Dick Thornby is not Hollywood’s idea of a spy. In his rough and tumble job there are no tailored Italian suits, no bimbos eager to please, and no massive underground fortresses built by evil overlords seeking world domination – just an endless series of sinister threats to the safety and security of the billions of mundane citizens of the planet. Sure, Dick’s tough and he knows a few tricks to help him get out of a tight spot, even if his boss accuses him of over-reliance on an abundance of explosives.
But he’s also got a mortgage, a wife upset by his frequent absences on “business” trips, and an increasingly alienated teen-age son who spends way too much time playing in gaming worlds on the computer.
When a young computer expert back at the Philadelphia headquarters for The Subsidiary, an international espionage agency created in the aftermath of 9/11, discovers that bad guys are involved in a vast conspiracy, Dick is forced to partner with the espionage neophyte to battle evil on multiple fronts, leading to a final confrontation that incorporates real-world conspiracy theories and cutting-edge technology.
In the end, Dick can save his partner, save his marriage, save his son, or save the world, but he can’t do it all.
Point of view:
3rd person. Multiple POVs, not by chapter, but clearly defined.
This is a difficult review for me. This book should be everything I love. An intersection of spycraft and gaming, a not-so-perfect agent, combined into a mystery/suspense/thriller novel. In some respects, I enjoyed Bruce Pilkerton’s narration. He has a wide variety of voices, accents, and emotions. Yet, somehow, I really struggled to get into the story and Pilkerton’s portrayal of the characters. I found myself constantly starting and stopping and having to remind myself to go back to it.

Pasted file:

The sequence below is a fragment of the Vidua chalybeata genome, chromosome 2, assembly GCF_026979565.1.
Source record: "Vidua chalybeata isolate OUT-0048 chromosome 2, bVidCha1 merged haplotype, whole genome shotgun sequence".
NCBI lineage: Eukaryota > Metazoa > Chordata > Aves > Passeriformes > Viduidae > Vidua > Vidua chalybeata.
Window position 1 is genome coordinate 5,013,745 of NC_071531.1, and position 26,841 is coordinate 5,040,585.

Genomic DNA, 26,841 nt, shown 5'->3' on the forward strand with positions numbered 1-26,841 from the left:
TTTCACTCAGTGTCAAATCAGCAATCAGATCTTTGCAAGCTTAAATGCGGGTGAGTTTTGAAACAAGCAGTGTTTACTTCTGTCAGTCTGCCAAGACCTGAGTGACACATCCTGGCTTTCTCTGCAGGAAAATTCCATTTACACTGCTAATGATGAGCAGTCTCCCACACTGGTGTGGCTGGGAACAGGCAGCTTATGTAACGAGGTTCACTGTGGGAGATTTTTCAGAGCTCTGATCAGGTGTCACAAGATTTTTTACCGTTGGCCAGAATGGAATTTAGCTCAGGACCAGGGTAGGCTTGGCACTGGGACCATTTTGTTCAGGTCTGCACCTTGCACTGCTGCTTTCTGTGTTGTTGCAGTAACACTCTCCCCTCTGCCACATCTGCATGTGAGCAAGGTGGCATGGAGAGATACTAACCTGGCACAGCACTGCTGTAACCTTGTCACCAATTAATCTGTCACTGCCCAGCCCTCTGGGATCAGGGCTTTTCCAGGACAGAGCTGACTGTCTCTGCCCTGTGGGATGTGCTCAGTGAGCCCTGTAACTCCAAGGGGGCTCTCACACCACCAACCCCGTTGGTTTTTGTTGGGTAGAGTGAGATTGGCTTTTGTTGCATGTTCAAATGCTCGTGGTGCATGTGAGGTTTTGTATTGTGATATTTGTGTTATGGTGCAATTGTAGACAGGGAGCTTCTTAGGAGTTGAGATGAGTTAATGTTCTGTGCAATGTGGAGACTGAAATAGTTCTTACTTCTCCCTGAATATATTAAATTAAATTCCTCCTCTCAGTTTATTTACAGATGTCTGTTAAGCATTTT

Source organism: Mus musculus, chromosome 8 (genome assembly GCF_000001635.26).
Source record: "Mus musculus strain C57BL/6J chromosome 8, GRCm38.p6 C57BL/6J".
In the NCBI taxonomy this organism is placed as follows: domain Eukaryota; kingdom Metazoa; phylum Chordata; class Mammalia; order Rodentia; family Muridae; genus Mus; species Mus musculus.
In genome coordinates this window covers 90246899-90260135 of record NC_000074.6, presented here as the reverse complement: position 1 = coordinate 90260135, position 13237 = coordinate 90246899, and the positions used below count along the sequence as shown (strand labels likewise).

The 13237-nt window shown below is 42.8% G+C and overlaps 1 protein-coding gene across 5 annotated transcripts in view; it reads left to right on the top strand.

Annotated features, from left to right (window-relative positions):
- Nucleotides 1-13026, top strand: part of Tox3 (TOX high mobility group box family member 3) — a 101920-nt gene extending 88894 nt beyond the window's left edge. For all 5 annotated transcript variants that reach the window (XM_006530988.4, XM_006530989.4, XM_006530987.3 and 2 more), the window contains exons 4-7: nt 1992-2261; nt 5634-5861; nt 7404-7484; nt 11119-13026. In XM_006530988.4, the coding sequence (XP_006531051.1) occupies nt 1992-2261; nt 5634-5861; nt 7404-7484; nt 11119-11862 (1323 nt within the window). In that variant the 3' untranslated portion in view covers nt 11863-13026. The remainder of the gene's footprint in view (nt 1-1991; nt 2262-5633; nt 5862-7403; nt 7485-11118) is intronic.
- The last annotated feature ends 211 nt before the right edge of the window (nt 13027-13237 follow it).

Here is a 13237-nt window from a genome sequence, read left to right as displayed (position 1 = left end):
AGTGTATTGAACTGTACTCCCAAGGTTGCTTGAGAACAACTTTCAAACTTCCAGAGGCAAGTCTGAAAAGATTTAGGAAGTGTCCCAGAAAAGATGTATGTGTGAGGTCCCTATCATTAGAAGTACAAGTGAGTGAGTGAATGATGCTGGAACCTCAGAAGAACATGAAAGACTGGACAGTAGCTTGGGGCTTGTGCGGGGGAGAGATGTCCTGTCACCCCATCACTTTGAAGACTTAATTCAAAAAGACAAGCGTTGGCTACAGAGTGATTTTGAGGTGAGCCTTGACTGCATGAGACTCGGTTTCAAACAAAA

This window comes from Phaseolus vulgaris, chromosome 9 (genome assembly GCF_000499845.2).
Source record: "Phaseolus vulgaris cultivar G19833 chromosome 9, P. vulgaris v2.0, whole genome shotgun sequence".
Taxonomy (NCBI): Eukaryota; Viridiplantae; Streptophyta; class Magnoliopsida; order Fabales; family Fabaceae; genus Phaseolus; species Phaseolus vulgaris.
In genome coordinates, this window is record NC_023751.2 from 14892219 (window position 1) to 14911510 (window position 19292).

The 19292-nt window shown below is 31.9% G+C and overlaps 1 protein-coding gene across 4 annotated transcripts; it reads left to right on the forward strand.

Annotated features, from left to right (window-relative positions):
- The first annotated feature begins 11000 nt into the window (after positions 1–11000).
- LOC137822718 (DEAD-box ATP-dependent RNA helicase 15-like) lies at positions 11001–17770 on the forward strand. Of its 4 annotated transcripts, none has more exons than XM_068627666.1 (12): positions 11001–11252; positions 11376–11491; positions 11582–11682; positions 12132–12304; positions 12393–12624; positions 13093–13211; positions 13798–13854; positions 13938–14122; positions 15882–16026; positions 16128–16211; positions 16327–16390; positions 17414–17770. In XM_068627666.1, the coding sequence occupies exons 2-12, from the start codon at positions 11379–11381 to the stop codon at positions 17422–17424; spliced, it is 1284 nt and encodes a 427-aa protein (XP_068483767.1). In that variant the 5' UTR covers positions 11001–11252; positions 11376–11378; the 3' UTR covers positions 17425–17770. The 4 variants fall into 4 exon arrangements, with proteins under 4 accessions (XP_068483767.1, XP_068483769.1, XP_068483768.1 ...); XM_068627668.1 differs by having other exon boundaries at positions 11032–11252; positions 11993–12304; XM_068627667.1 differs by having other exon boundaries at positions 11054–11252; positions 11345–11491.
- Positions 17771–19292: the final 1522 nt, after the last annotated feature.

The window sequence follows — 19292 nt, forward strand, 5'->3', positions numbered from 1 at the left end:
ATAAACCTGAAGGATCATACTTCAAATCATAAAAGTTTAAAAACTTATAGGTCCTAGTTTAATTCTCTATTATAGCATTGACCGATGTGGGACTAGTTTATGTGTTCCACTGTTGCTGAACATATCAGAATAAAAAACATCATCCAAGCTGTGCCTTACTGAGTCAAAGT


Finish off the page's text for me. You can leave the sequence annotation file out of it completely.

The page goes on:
At about the 50% mark, I opted to just read it myself and things vastly improved. Bingle definitely has a talent at bringing together a huge cast of diverse characters and what initially seemed like unrelated events into a compelling thriller. It crossed a lot of genres – but in a way that I personally enjoyed. As a gamer myself, the MMORPG aspect was enjoyable and it was a treat to experience Dick’s uncertainty in that world.
This isn’t a cliffhanger, but Bingle does leave some loose ends in secondary storylines. I’m looking forward to reading Wet Work.
I really think that this was an issue of the specific combination of this narrator with this story not working for me. I would be willing to listen to Pilkerton again, probably in a different genre.
I own the ebook, but did receive a free copy of this audiobook from Story Origin and am voluntarily leaving an honest review.
About the author:
Donald J. Bingle is the author of six books and more than sixty shorter tales in the science fiction, fantasy, thriller, horror, mystery, steampunk, romance, comedy, and memoir genres. He has a longer bio and delightful list of “random true facts” here.
You can connect with Donald J. Bingle here:
My Favorite Quotes
Now he knew what it felt like to be collateral damage. – Net Impact by @donaldjbingle #DickThornby #Thriller #Spy #SuspenseTweet
Dick hated anomalies. All spies did. They usually meant something, something important. – Net Impact by @donaldjbingle #DickThornby #Thriller #Spy #SuspenseTweet